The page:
Myanmar

The Longest Civil War in the World

Everything began when Burmese soldiers opened fire on Lu Lu Awng and her family. It happened at three in the morning, the twelve-year-old girl remembers well. She is sitting on her pink blanket with her hands folded on her lap. Colorful animals decorate the pajama pants she is wearing. There is a little pink chest in front of her bed in which she keeps her belongings. On a stool near the top of her bed there is a pile of schoolbooks, which she has carefully stacked there. It has been two years now that Lu Lu Awng hasn’t lived in her homeland, Kachin, which is currently shook with violence, but surrounded by rice fields and papaya plants in a dormitory at the rural border of Myanmars largest city, Yangon.

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How Plan International is Helping the Forgotten People in Myanmar

Many of the most vulnerable children in Myanmar live in refugee camps in Kachin and Rakhine State. Plan International supports them and their families by offering early child care, health care and crisis preparation. As part of this, Plan International trains volunteers to accompanying children up to the age of three and helps families plant enough food to secure a healthy lifestyle.

  • Twelve-year-old Lu Lu Awng was forced to leave her home in Kachin to the north of Myanmar. Her biggest wish is to be reunited with her parents as soon as possible.

  • During conflicts such as the one in Myanmar, children are exposed to particular dangers. Plan International is working to systematically strengthen child protection mechanisms.

    Photo: © Kaung Htet for Plan International

  • With funds from the European Union, Plan International is providing thousands of children in the Kachin region in the north of Myanmar with access to education and psychosocial care.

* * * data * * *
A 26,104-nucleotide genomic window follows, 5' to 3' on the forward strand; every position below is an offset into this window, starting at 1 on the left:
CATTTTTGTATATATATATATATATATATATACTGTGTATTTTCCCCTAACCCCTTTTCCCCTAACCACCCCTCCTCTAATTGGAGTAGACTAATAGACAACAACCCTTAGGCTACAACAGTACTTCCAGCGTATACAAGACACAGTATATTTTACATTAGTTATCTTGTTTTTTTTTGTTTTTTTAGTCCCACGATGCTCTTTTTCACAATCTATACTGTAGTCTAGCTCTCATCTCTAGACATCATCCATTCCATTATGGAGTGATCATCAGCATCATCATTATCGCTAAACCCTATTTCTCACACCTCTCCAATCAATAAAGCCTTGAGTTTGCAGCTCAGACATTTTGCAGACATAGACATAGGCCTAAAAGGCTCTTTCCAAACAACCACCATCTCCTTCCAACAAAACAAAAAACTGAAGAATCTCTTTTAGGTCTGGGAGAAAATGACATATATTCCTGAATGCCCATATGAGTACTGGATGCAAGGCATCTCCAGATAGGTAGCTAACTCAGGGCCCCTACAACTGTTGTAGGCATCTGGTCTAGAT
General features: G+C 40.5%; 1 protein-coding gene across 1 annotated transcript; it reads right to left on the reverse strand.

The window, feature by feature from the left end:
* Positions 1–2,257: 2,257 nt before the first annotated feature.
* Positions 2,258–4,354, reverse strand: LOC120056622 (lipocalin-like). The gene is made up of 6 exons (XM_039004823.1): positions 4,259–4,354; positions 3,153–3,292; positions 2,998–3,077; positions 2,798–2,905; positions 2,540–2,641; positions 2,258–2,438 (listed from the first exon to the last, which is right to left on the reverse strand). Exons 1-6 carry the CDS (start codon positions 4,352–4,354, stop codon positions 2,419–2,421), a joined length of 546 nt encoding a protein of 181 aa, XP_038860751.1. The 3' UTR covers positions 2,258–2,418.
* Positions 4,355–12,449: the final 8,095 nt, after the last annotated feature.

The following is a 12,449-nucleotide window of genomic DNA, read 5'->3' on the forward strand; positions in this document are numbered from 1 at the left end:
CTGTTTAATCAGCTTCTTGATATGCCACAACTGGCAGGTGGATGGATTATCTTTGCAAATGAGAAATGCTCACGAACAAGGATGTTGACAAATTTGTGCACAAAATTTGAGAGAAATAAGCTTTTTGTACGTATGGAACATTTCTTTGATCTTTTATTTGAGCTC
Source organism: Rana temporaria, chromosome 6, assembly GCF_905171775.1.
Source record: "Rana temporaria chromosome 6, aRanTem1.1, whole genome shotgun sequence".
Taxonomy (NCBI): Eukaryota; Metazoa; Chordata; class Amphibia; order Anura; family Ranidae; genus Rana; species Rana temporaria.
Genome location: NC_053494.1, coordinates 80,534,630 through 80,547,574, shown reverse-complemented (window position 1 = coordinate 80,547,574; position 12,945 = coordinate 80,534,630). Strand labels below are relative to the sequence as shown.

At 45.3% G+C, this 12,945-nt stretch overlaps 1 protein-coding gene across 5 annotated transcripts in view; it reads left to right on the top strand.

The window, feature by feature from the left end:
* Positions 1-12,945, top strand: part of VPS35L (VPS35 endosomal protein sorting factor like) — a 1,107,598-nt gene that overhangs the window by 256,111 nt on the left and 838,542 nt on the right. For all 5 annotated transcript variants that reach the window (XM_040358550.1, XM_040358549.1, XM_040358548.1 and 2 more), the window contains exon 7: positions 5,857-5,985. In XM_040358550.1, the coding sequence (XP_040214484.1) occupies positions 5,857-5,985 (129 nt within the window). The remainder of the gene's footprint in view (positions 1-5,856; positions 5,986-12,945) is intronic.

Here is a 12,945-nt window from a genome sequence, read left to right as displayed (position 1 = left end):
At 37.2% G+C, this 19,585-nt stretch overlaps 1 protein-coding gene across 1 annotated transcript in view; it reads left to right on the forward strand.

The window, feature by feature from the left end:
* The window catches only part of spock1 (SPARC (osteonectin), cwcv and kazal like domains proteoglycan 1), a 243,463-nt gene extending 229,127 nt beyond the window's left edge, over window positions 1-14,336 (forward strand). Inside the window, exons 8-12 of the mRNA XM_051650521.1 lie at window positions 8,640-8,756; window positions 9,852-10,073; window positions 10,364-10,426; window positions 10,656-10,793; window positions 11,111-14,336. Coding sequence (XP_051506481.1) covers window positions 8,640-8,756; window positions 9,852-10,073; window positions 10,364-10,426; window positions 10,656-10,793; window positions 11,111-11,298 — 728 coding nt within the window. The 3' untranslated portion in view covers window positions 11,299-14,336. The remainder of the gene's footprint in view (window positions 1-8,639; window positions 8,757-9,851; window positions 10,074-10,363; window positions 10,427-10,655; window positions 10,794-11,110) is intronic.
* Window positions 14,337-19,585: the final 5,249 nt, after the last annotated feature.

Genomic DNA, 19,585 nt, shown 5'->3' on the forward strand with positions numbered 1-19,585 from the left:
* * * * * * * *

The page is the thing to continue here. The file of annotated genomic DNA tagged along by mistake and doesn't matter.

Photo: © Kaung Htet for Plan International

  • Nearly 4,500 children are now being taught in classrooms equipped with new desks and chairs.

    Photo: © Kaung Htet for Plan International

  • Before the beginning of the project, children were also lacking access to sanitary facilities. To improve hygiene, 26 hand-washing stations have been set up.

    Photo: © Kaung Htet for Plan International

  • Teachers and volunteers offer students lessons on hygiene issues. This helps reduce frequent diarrheal diseases – one of the most prevalent development constraints for children in poor countries.

    Photo: © Kaung Htet for Plan International

  • In the region Kachin, which is affected by continuous conflicts, ten child-friendly rooms have been created to allow children to act upon their natural impulse to play. This fosters their cognitive development and boosts their confidence.

    Photo: © Kaung Htet for Plan International

  • In the “Girls Club”, girls can talk about gender-specific questions. Their brothers and parents are also sensitized to women’s role in society.

    Photo: © Kaung Htet for Plan International

Background of the Forgotten Humanitarian Crisis in Myanmar

After decades of fighting for democracy and nearly half a century of military dictatorship, what was previously known as Burma installed its first – at least in part – civilian government in April 2016. Ever since the putsch of 1962, the land so full of resources and previously well developed was increasingly run down by the military until it became one of the poorest countries on earth. A brutal junta oppressed its people, and destroyed the economic, educational and health care system. Despite the overwhelming victory of the National League for Democracy (NLD) in the first free elections in November 2015, the government’s ability to act remains restricted: The constitution cannot be altered without consent by the generals, and currently saves seats for the military in the majority of ministries. Since the NLD has no leverage over the army, its hands remain tied when it comes to the civil war that has been raging for decades in the multinational state. The military has been oppressing civil society demanding more autonomy rights since the end of British colonial rule. Circumstances are made worse by the persisting battles between the military and armed wings of ethnic minorities.

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